Though a standard harness will likely be a good fit for most dogs, some doggos require a specialty design instead—and that is okay! For dogs that are known to pull, a standard harness might not be a great option, particularly if the dog is fairly large and you struggle to control them at all. Dogs like this can actually gain more leverage when fitted with a harness, meaning they can pull you even more. That likely isn’t the goal, so be sure to look for specialty harnesses that redirect how your dog pulls. With specialty harnesses, your dog can be redirected or controlled more effectively.
Treats and Accessories
Training a dog is a process that can be frustrating at times, which is why you need to have the proper incentives for your favorite pup. Treats are a wonderful tool in any trainer’s pack, and they can make all the difference. You would not believe how quickly a treat can change a dog’s entire attitude towards the process. Even the most excitable and distractable dogs can be won over with something delicious.
Before you fully commit to training, it can really pay off to find the right incentive for your pet. Shop around to find a delicious treat that they are absolutely wild for, then you can begin. To make this part of the process easier, we would also recommend that you invest in a treat bag, which can hold treats without getting your bag dirty and can also act as a visual indicator to your dog that you’ve got their goodies. There are plenty that can be worn on the waist or attached to a dog leash directly.
Heading out on an adventure with your doggo can be fun, but you also want to be courteous to others while you do it. It is very common for dogs to use the bathroom on a walk, even if they have already gone. Like humans, the act of walking can really get things moving, so you want to be prepared with doggy bags to pick up any messes along the way. Just like treats, doggy bags are best when combined with a holder, so you have easy access to bags on the go.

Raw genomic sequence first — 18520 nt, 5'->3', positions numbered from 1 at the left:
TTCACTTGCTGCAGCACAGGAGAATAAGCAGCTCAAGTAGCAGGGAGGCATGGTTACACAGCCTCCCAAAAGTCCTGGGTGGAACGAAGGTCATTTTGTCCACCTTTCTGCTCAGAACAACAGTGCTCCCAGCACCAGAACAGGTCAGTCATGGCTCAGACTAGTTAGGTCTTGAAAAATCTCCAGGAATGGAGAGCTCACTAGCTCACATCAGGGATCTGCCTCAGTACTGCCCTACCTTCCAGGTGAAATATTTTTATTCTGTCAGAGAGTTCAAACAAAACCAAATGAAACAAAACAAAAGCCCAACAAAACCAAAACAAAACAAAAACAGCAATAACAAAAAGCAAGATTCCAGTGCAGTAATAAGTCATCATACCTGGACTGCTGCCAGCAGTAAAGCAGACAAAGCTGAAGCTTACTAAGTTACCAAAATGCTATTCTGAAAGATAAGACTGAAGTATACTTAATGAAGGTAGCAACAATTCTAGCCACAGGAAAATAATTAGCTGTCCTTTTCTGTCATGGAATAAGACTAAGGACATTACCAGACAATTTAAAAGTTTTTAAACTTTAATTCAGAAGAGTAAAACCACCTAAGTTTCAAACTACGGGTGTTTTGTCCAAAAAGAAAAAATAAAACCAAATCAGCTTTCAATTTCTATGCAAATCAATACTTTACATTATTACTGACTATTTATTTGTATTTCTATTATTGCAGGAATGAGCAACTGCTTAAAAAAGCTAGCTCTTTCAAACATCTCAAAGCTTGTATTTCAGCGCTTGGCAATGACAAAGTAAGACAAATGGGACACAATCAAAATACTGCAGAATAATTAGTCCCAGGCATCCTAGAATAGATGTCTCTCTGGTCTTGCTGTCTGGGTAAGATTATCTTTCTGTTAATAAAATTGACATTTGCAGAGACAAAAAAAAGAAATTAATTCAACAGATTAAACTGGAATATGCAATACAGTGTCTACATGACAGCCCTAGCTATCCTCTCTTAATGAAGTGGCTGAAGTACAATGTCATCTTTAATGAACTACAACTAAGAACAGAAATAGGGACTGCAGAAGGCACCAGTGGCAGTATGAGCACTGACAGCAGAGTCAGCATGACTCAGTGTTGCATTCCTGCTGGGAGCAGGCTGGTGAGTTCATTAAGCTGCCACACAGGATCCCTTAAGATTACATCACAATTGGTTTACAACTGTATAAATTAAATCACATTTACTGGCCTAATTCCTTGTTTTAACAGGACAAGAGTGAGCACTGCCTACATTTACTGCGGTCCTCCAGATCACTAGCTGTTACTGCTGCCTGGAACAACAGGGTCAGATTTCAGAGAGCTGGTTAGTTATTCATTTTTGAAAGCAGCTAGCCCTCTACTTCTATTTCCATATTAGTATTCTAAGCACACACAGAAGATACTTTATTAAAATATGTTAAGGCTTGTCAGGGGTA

Leash Training and Bonding
Any time that you work on training with your dog, you are creating a bonding experience. Dogs are highly driven by their connection with a trainer, and leveraging that can take your relationship with your dog to an entirely new level. As your dog learns what you want and performs their duties, they will feel happy and excited to engage in these kinds of activities with you.
Focusing on the bond between you and your dog while you leash train can really influence how it all works out. Remember, the goal is not just for your dog to do as they are told. It is for you both to work together and communicate to create a better outcome for everyone. Avoid bringing frustration to the space while you work. Instead, focus on that bond, and use it to provide a more committed training session every day. It can make a huge difference.
How to Leash Train Your Dog
To find success while leash training your dog, you will need the right approach—and quite a bit of dedication. Some dogs will take longer than others to understand the drill, so remember to always be patient and consistent while you train.
Get Them Comfortable with Their Gear
For dogs that don’t have a lot of experience with walking on a leash, it is very important to help them to learn about their gear. You want to create a complete sense of comfort, which can help them to focus on you during your walks instead of the awkward sensation brought on by a harness or leash. As a start, put the gear on your doggo on a regular basis while you are inside.
When you put a harness, collar, or leash on a dog, it is very important that you not leave them unattended. It is always possible for these items to get snagged on something, which could upset or even hurt your pet. For puppies or doggos that love to chew, leaving them alone with a harness or leash can absolutely invite trouble. Practice putting the gear on and taking it off until your dog doesn’t seem to mind.